Is Bendigo and Adelaide Bank Limited (ASX:BEN) a good dividend stock? How can we tell? Dividend paying companies with growing earnings can be highly rewarding in the long term. Yet sometimes, investors buy a popular dividend stock because of its yield, and then lose money if the company's dividend doesn't live up to expectations.
With Bendigo and Adelaide Bank yielding 9.3% and having paid a dividend for over 10 years, many investors likely find the company quite interesting. It would not be a surprise to discover that many investors buy it for the dividends. When buying stocks for their dividends, you should always run through the checks below, to see if the dividend looks sustainable.
Dividends are usually paid out of company earnings. If a company is paying more than it earns, then the dividend might become unsustainable - hardly an ideal situation. As a result, we should always investigate whether a company can afford its dividend, measured as a percentage of a company's net income after tax. Looking at the data, we can see that 127% of Bendigo and Adelaide Bank's profits were paid out as dividends in the last 12 months. Unless there are extenuating circumstances, from the perspective of an investor who hopes to own the company for many years, a payout ratio of above 100% is definitely a concern.
We update our data on Bendigo and Adelaide Bank every 24 hours, so you can always get our latest analysis of its financial health, here.
Before buying a stock for its income, we want to see if the dividends have been stable in the past, and if the company has a track record of maintaining its dividend. For the purpose of this article, we only scrutinise the last decade of Bendigo and Adelaide Bank's dividend payments. The dividend has been cut on at least one occasion historically. During the past 10-year period, the first annual payment was AU$0.4 in 2010, compared to AU$0.6 last year. This works out to be a compound annual growth rate (CAGR) of approximately 3.7% a year over that time. Bendigo and Adelaide Bank's dividend payments have fluctuated, so it hasn't grown 3.7% every year, but the CAGR is a useful rule of thumb for approximating the historical growth.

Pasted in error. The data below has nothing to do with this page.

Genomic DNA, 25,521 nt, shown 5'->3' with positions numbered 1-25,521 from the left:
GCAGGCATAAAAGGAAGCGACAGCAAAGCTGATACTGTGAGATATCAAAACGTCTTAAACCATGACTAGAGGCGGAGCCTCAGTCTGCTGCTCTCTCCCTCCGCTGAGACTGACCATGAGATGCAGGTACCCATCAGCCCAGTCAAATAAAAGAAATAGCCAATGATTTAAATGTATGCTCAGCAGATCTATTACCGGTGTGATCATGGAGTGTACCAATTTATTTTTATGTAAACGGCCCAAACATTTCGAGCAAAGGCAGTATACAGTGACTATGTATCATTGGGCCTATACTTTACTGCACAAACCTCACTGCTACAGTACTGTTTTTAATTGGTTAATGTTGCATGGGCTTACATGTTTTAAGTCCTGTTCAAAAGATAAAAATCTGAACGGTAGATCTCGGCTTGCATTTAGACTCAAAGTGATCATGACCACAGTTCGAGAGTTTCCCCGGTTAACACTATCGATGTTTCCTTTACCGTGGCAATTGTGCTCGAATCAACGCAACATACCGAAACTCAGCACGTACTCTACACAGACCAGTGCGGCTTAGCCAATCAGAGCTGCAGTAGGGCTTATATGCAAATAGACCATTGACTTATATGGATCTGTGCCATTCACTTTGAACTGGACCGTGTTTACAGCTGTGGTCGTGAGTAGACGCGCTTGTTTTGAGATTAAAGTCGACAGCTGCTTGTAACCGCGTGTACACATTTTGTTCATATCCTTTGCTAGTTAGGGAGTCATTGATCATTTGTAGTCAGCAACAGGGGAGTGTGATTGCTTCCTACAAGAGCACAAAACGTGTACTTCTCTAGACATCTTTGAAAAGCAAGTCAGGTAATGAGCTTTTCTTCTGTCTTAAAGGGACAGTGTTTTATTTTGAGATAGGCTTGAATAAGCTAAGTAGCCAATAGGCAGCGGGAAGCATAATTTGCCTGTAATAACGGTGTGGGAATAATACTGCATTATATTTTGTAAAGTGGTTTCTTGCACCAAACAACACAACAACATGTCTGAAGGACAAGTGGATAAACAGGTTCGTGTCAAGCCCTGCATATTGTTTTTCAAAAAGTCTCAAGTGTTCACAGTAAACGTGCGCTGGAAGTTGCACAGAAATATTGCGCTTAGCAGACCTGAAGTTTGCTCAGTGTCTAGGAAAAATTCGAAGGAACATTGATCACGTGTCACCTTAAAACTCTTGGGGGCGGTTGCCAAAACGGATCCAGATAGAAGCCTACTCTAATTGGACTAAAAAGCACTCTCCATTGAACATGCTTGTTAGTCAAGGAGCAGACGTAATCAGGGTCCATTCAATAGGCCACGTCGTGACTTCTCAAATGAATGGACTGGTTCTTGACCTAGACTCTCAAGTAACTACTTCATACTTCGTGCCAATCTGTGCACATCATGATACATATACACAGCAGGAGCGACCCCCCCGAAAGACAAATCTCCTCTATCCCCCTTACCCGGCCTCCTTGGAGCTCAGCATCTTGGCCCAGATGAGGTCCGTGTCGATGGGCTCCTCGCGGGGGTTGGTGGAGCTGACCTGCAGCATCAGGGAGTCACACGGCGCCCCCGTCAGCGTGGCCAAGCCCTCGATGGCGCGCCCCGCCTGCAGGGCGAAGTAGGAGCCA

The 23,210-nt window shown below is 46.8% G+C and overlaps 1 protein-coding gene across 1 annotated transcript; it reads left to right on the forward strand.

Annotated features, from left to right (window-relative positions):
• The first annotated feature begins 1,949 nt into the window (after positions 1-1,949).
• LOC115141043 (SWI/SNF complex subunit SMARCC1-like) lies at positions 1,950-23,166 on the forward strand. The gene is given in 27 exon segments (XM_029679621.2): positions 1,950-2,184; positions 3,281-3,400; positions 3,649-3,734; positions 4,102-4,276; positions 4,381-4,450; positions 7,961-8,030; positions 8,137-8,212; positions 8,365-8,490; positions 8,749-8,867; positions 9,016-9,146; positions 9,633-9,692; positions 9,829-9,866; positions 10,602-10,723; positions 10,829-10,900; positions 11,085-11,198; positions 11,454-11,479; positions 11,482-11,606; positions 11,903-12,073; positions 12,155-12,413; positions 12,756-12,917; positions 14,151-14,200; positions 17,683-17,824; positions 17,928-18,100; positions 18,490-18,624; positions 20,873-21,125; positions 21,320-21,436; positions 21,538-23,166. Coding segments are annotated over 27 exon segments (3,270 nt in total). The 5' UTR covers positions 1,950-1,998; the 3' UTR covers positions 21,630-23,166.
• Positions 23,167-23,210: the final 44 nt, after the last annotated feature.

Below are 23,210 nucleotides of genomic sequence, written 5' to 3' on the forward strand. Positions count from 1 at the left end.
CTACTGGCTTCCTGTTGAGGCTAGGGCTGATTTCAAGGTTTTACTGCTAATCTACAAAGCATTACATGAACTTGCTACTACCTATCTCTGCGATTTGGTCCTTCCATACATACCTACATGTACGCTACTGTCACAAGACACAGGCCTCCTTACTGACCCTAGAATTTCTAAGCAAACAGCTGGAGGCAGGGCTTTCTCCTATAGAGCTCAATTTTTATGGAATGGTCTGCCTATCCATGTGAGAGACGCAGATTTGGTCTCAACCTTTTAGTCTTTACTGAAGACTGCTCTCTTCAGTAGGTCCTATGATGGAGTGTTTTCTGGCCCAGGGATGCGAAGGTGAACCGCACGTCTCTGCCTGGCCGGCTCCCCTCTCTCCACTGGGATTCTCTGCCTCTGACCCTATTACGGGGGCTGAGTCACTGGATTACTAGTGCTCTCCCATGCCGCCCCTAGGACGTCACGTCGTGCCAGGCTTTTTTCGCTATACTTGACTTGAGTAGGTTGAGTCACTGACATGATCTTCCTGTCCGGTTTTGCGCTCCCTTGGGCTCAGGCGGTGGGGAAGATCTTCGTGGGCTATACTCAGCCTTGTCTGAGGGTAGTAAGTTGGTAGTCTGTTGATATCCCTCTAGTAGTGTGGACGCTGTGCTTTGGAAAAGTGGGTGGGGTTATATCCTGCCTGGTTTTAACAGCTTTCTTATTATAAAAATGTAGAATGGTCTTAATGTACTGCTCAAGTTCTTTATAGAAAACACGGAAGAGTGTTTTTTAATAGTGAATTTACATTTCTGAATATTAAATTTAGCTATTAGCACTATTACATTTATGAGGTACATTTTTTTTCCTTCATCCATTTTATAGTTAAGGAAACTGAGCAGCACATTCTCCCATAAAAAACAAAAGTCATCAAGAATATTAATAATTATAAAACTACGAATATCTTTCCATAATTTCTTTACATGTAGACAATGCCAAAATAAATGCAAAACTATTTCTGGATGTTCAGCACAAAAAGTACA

It's good to see some dividend growth, but the dividend has been cut at least once, and the size of the cut would eliminate most of the growth, anyway. We're not that enthused by this.
Dividend Growth Potential
With a relatively unstable dividend, it's even more important to see if earnings per share (EPS) are growing. Why take the risk of a dividend getting cut, unless there's a good chance of bigger dividends in future? Bendigo and Adelaide Bank's EPS have fallen by approximately 16% per year during the past five years. A sharp decline in earnings per share is not great from from a dividend perspective, as even conservative payout ratios can come under pressure if earnings fall far enough.
We'd also point out that Bendigo and Adelaide Bank issued a meaningful number of new shares in the past year. Trying to grow the dividend when issuing new shares reminds us of the ancient Greek tale of Sisyphus - perpetually pushing a boulder uphill. Companies that consistently issue new shares are often suboptimal from a dividend perspective.
To summarise, shareholders should always check that Bendigo and Adelaide Bank's dividends are affordable, that its dividend payments are relatively stable, and that it has decent prospects for growing its earnings and dividend. We're a bit uncomfortable with its high payout ratio. Second, earnings per share have been in decline, and its dividend has been cut at least once in the past. In short, we're not keen on Bendigo and Adelaide Bank from a dividend perspective. Businesses can change, but we've spotted a few too many concerns with this one to get comfortable.
Market movements attest to how highly valued a consistent dividend policy is compared to one which is more unpredictable. However, there are other things to consider for investors when analysing stock performance. Case in point: We've spotted 4 warning signs for Bendigo and Adelaide Bank (of which 1 is significant!) you should know about.
If you are a dividend investor, you might also want to look at our curated list of dividend stocks yielding above 3%.
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This article by Simply Wall St is general in nature. It does not constitute a recommendation to buy or sell any stock, and does not take account of your objectives, or your financial situation. We aim to bring you long-term focused analysis driven by fundamental data. Note that our analysis may not factor in the latest price-sensitive company announcements or qualitative material. Simply Wall St has no position in any stocks mentioned.
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